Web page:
I am a research assistant in the Direct Brain Interface Laboratory directed by Professor Jane Huggins. The main focus of the lab is to make the brain-computer interface (BCI) technology practical for target users. Dr. Jane Huggins particularly works with population with cognitive impairments. Currently, the lab is developing a Brain-Computer Interface that would allow children with cerebral palsy to take cognitive tests, so that they can receive quality education that meets their needs. These children are usually under-placed in classrooms since they cannot fully express themselves in normal cognitive tests.

Another very fun and rewarding experience was participating in the Design for Maternal Health in Ghana program. I along with three other teammates spent 8 weeks in Komfo Anokye Teaching Hospital in Kumasi, Ghana in July and August 2015. We did observations and interviews with healthcare providers to understand unmet needs specifically in the Obstetrics and Gynecology (OB/GYN) Department in the hospital with the goal to identify a project opportunity to develop a medical device, and we decided on working on a blood pressure device for low-resource settings. The academic year following the clinical immersion experience in Ghana, we developed 3 iterations of functional prototypes. We brought our device back to Ghana over spring break in 2016 to get feedback from healthcare providers; we also presented our project at the Design for Medical Devices Conference and participated in the Rice 360 Global Health Design Competition.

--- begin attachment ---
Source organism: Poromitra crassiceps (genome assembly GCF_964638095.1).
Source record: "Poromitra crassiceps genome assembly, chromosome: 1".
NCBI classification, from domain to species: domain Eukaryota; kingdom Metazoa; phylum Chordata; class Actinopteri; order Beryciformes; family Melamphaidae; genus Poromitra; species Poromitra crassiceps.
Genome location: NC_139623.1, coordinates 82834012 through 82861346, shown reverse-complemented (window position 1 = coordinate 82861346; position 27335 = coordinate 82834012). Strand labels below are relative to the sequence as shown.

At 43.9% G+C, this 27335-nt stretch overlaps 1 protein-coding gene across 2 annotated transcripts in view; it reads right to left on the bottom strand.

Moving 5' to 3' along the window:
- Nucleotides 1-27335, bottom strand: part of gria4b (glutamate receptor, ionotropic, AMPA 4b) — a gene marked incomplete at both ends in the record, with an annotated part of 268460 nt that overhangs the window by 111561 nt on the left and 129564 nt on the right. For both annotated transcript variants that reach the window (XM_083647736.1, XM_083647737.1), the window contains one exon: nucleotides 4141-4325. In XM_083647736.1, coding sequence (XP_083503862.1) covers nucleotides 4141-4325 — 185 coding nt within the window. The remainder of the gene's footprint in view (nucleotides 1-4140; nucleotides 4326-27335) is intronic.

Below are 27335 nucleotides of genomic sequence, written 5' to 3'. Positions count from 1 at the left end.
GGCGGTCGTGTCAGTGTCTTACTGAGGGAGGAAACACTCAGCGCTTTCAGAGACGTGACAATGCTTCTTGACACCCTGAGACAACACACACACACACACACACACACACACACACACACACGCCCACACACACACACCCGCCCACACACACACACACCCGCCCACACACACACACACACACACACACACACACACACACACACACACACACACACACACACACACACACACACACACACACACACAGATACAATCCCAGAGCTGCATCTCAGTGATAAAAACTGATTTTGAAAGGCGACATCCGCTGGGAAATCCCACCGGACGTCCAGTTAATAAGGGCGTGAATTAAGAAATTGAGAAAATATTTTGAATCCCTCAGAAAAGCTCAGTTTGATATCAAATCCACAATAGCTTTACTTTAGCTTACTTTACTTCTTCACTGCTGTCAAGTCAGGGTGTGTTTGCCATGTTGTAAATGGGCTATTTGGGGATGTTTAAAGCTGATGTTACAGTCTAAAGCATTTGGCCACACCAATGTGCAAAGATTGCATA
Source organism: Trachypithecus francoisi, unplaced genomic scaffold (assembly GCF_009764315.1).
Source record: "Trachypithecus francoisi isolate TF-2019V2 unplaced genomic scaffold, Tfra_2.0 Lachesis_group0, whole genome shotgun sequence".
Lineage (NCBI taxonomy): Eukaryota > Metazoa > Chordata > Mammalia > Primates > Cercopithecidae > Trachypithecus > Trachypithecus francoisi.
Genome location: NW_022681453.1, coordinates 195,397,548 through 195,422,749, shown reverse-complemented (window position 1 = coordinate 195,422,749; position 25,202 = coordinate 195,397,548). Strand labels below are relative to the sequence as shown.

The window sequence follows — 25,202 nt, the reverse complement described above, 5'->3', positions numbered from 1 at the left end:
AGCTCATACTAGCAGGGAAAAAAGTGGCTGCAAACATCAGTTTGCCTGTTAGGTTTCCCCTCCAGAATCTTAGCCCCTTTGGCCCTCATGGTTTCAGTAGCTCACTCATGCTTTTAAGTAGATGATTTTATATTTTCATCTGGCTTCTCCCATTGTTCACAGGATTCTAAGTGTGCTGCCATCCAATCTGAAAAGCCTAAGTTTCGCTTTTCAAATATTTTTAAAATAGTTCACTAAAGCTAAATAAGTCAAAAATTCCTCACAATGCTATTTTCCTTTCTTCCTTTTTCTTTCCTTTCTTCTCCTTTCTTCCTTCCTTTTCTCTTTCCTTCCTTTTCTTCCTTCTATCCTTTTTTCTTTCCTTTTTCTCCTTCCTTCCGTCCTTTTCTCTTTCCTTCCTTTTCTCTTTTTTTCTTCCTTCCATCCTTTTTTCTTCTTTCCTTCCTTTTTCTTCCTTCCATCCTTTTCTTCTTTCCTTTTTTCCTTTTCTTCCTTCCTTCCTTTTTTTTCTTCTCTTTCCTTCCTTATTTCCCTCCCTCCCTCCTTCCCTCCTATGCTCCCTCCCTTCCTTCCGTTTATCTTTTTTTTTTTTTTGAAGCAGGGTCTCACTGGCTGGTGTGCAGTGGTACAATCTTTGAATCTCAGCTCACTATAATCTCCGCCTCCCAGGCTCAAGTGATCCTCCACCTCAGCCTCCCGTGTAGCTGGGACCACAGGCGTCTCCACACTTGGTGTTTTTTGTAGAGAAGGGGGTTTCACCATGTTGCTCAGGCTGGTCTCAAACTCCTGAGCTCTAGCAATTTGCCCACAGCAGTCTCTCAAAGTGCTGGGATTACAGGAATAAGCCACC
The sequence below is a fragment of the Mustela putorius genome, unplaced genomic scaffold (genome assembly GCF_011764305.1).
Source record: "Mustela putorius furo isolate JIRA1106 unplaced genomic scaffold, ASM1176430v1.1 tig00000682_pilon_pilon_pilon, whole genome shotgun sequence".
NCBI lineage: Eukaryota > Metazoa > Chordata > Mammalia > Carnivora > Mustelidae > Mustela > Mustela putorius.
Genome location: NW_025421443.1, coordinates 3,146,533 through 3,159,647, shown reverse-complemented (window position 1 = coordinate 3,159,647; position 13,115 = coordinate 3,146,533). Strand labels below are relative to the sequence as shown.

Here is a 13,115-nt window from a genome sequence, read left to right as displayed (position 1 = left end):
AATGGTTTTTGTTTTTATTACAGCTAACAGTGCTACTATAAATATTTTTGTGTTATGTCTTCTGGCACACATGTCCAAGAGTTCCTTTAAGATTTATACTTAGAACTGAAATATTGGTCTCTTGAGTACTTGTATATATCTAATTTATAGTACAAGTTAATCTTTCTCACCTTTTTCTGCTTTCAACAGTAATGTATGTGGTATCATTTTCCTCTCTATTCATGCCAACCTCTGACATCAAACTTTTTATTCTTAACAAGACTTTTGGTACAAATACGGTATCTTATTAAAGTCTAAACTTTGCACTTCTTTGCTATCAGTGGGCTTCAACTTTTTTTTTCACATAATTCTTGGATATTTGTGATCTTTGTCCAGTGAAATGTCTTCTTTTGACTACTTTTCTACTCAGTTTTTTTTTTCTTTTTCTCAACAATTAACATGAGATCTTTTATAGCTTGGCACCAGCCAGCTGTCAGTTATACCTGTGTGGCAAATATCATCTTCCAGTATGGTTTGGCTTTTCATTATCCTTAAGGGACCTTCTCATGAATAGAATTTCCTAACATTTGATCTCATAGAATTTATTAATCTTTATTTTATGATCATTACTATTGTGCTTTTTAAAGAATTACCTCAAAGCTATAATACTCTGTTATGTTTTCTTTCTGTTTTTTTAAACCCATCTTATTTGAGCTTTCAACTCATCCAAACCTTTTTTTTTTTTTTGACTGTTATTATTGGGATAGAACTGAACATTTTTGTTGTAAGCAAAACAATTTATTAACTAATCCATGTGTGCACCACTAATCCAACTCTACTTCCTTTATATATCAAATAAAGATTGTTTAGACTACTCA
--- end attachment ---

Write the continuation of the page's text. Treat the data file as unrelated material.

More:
This summer, I will be writing my honors thesis with Professor Jane Huggins supported by the Honors Fellowship. I will also work with Professor David Chesney to develop the Coloring Wall, which is a tool specifically for children with autism to play with and will them with fine motor control skill over the process.

Outside school and research, I like to work on my own mini projects. Recently, I got the Google Cardboard virtual reality glasses, and I am still thinking what to do with it. I also love travelling, extreme sports, food, and cooking.

Interests in Cognitive Science: